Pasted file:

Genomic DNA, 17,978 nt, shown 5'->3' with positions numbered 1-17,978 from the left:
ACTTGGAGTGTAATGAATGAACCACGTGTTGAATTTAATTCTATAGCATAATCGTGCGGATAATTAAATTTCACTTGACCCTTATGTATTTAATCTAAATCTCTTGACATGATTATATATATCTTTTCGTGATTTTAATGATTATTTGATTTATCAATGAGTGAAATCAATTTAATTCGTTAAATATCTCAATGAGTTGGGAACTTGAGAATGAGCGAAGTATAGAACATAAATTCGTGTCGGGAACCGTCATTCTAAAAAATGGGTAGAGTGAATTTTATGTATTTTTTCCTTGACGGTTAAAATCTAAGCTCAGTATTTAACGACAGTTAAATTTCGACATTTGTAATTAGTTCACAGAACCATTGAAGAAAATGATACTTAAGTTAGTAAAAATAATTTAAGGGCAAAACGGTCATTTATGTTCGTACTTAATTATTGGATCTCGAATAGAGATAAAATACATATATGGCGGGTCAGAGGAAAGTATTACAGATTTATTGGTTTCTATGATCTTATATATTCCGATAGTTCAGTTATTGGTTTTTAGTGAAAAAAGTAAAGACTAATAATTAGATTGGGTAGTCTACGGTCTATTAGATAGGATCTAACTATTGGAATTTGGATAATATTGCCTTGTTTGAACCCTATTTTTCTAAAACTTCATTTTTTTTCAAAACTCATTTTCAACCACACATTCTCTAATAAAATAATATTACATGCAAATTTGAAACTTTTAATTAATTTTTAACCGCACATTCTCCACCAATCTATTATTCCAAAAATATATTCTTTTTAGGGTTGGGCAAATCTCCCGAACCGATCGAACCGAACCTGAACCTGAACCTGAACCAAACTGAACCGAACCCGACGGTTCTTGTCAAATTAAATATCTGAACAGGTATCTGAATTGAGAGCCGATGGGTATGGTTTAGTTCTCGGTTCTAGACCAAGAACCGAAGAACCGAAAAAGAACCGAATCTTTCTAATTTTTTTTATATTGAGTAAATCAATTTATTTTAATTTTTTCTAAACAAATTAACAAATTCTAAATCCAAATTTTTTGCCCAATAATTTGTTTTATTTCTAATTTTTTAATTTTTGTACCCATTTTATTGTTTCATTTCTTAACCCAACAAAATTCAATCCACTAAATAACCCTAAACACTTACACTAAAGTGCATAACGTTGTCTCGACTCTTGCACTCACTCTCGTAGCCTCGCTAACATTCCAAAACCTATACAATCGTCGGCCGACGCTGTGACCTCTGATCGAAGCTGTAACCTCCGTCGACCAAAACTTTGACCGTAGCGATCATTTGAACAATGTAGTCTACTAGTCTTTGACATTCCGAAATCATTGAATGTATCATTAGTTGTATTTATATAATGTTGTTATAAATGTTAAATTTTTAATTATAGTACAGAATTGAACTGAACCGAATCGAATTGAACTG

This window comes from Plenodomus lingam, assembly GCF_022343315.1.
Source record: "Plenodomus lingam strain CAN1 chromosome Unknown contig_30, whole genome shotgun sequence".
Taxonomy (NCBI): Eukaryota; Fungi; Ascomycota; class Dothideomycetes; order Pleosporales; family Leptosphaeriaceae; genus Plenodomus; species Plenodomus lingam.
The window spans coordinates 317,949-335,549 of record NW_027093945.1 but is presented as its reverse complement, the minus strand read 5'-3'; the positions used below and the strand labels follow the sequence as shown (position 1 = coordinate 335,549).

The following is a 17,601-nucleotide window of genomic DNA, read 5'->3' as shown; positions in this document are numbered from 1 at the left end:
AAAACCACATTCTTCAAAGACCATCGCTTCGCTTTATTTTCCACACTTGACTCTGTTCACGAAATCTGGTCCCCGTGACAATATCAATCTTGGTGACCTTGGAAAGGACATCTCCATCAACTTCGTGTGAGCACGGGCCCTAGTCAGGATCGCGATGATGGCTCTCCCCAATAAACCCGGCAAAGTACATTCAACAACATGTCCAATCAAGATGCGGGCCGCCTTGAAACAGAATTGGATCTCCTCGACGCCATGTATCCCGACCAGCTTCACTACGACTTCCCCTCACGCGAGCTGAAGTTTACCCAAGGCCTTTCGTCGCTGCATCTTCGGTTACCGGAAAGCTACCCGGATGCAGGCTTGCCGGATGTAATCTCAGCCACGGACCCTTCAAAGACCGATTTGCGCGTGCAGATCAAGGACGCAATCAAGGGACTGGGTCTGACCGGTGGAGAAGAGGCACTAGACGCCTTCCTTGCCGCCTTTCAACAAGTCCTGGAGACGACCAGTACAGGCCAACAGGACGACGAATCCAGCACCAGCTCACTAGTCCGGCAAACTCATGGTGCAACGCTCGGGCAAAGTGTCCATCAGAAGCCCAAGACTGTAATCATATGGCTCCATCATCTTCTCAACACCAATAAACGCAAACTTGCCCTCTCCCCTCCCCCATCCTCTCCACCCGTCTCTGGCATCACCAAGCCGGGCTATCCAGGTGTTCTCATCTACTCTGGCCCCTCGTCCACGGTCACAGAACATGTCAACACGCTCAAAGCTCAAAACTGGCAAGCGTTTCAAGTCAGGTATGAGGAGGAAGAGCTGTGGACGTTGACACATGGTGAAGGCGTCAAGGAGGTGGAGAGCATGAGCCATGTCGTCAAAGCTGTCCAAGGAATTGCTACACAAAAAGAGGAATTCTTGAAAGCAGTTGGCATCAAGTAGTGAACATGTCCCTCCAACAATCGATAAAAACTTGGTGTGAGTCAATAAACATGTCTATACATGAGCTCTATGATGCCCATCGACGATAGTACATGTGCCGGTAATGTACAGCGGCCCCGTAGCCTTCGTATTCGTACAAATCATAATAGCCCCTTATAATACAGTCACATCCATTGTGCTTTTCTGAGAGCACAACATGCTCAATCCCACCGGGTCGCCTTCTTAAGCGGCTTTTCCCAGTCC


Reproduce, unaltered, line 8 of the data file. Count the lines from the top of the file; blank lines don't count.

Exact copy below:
AAAACCACATTCTTCAAAGACCATCGCTTCGCTTTATTTTCCACACTTGACTCTGTTCACGAAATCTGGTCCCCGTGACAATATCAATCTTGGTGACCTTGGAAAGGACATCTCCATCAACTTCGTGTGAGCACGGGCCCTAGTCAGGATCGCGATGATGGCTCTCCCCAATAAACCCGGCAAAGTACATTCAACAACATGTCCAATCAAGATGCGGGCCGCCTTGAAACAGAATTGGATCTCCTCGACGCCATGTATCCCGACCAGCTTCACTACGACTTCCCCTCACGCGAGCTGAAGTTTACCCAAGGCCTTTCGTCGCTGCATCTTCGGTTACCGGAAAGCTACCCGGATGCAGGCTTGCCGGATGTAATCTCAGCCACGGACCCTTCAAAGACCGATTTGCGCGTGCAGATCAAGGACGCAATCAAGGGACTGGGTCTGACCGGTGGAGAAGAGGCACTAGACGCCTTCCTTGCCGCCTTTCAACAAGTCCTGGAGACGACCAGTACAGGCCAACAGGACGACGAATCCAGCACCAGCTCACTAGTCCGGCAAACTCATGGTGCAACGCTCGGGCAAAGTGTCCATCAGAAGCCCAAGACTGTAATCATATGGCTCCATCATCTTCTCAACACCAATAAACGCAAACTTGCCCTCTCCCCTCCCCCATCCTCTCCACCCGTCTCTGGCATCACCAAGCCGGGCTATCCAGGTGTTCTCATCTACTCTGGCCCCTCGTCCACGGTCACAGAACATGTCAACACGCTCAAAGCTCAAAACTGGCAAGCGTTTCAAGTCAGGTATGAGGAGGAAGAGCTGTGGACGTTGACACATGGTGAAGGCGTCAAGGAGGTGGAGAGCATGAGCCATGTCGTCAAAGCTGTCCAAGGAATTGCTACACAAAAAGAGGAATTCTTGAAAGCAGTTGGCATCAAGTAGTGAACATGTCCCTCCAACAATCGATAAAAACTTGGTGTGAGTCAATAAACATGTCTATACATGAGCTCTATGATGCCCATCGACGATAGTACATGTGCCGGTAATGTACAGCGGCCCCGTAGCCTTCGTATTCGTACAAATCATAATAGCCCCTTATAATACAGTCACATCCATTGTGCTTTTCTGAGAGCACAACATGCTCAATCCCACCGGGTCGCCTTCTTAAGCGGCTTTTCCCAGTCC